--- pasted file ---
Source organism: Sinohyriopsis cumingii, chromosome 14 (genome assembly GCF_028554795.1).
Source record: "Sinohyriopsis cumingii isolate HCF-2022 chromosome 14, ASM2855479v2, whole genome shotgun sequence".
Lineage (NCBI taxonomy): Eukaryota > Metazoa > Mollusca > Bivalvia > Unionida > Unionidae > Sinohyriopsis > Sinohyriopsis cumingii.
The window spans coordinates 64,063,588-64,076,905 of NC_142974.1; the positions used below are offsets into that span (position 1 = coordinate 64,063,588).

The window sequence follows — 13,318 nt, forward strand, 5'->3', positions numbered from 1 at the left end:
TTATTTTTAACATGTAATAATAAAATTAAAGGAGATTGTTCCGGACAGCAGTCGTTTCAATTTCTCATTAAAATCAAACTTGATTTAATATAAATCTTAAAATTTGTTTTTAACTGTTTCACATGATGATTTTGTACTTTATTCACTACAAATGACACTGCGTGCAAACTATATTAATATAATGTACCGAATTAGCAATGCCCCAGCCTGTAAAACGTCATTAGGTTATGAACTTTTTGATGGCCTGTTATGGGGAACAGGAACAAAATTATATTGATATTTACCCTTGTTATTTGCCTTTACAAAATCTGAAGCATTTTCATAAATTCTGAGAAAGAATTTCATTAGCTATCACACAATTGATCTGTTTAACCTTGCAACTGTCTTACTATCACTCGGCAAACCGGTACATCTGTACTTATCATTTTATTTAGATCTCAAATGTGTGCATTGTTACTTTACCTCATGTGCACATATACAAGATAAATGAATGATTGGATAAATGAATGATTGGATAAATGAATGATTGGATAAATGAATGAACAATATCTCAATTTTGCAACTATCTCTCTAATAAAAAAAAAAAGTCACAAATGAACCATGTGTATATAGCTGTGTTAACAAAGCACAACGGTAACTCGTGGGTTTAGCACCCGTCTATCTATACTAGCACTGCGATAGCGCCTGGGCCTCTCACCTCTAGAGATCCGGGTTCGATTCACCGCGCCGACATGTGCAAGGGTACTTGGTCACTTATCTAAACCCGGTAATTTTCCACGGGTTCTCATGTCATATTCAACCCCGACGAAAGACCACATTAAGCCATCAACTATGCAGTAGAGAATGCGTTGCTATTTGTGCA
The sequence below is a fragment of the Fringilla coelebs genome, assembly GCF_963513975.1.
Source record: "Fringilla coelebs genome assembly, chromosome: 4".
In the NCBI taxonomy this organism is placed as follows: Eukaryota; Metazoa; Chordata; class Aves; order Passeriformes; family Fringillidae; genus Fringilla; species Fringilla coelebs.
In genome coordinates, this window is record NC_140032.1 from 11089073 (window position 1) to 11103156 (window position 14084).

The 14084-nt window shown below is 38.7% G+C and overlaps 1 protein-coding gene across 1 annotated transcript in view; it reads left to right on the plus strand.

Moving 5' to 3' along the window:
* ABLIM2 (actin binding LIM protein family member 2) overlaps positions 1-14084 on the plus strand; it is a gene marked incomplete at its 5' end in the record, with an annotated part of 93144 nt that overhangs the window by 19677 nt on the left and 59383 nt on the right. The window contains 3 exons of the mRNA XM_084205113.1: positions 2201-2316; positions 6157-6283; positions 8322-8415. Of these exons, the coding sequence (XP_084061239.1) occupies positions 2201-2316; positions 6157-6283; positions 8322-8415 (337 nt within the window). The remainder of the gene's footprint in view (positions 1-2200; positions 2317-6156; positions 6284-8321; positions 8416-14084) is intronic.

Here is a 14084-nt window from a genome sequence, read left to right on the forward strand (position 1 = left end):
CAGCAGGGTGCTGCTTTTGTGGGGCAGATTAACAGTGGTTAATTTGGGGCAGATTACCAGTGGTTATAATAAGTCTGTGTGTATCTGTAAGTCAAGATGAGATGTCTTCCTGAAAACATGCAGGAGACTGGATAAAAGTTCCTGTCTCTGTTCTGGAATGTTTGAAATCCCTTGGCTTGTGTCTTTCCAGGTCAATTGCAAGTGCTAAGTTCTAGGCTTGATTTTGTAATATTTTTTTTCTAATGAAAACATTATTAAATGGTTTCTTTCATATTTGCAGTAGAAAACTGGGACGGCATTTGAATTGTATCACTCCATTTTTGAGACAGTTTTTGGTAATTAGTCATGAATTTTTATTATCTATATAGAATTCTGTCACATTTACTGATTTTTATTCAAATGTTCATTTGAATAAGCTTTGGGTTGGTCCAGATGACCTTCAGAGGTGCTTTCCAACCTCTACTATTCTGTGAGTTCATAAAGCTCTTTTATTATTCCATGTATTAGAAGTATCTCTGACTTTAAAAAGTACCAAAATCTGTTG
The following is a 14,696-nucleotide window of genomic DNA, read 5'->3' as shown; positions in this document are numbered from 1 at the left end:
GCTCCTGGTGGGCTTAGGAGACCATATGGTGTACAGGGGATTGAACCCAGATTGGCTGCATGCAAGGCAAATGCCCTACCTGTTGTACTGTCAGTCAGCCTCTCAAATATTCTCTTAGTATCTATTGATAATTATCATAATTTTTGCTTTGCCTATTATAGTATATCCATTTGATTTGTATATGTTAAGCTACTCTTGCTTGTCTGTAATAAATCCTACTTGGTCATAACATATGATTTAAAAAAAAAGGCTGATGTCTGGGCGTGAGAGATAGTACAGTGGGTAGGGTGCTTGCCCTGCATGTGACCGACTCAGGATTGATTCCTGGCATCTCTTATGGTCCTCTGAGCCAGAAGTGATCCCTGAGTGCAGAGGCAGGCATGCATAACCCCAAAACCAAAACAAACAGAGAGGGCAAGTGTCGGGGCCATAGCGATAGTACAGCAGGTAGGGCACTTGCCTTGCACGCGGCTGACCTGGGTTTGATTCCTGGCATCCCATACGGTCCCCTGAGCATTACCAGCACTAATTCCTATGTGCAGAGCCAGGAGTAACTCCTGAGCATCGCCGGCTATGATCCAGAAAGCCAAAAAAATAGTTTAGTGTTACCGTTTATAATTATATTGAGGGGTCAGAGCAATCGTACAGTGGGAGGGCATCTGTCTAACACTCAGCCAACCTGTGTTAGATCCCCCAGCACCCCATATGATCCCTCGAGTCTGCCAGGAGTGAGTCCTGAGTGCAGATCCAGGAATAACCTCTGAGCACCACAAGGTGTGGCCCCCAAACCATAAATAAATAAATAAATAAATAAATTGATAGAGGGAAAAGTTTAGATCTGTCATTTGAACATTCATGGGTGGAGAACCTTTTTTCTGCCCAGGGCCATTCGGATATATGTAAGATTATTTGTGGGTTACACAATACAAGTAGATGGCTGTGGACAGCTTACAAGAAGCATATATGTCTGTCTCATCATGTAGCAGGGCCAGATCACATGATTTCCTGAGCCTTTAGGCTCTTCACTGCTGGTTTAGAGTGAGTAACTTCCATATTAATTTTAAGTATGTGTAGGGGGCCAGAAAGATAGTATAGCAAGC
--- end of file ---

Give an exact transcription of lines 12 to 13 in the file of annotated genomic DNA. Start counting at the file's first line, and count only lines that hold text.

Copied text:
Moving 5' to 3' along the window:
* ABLIM2 (actin binding LIM protein family member 2) overlaps positions 1-14084 on the plus strand; it is a gene marked incomplete at its 5' end in the record, with an annotated part of 93144 nt that overhangs the window by 19677 nt on the left and 59383 nt on the right. The window contains 3 exons of the mRNA XM_084205113.1: positions 2201-2316; positions 6157-6283; positions 8322-8415. Of these exons, the coding sequence (XP_084061239.1) occupies positions 2201-2316; positions 6157-6283; positions 8322-8415 (337 nt within the window). The remainder of the gene's footprint in view (positions 1-2200; positions 2317-6156; positions 6284-8321; positions 8416-14084) is intronic.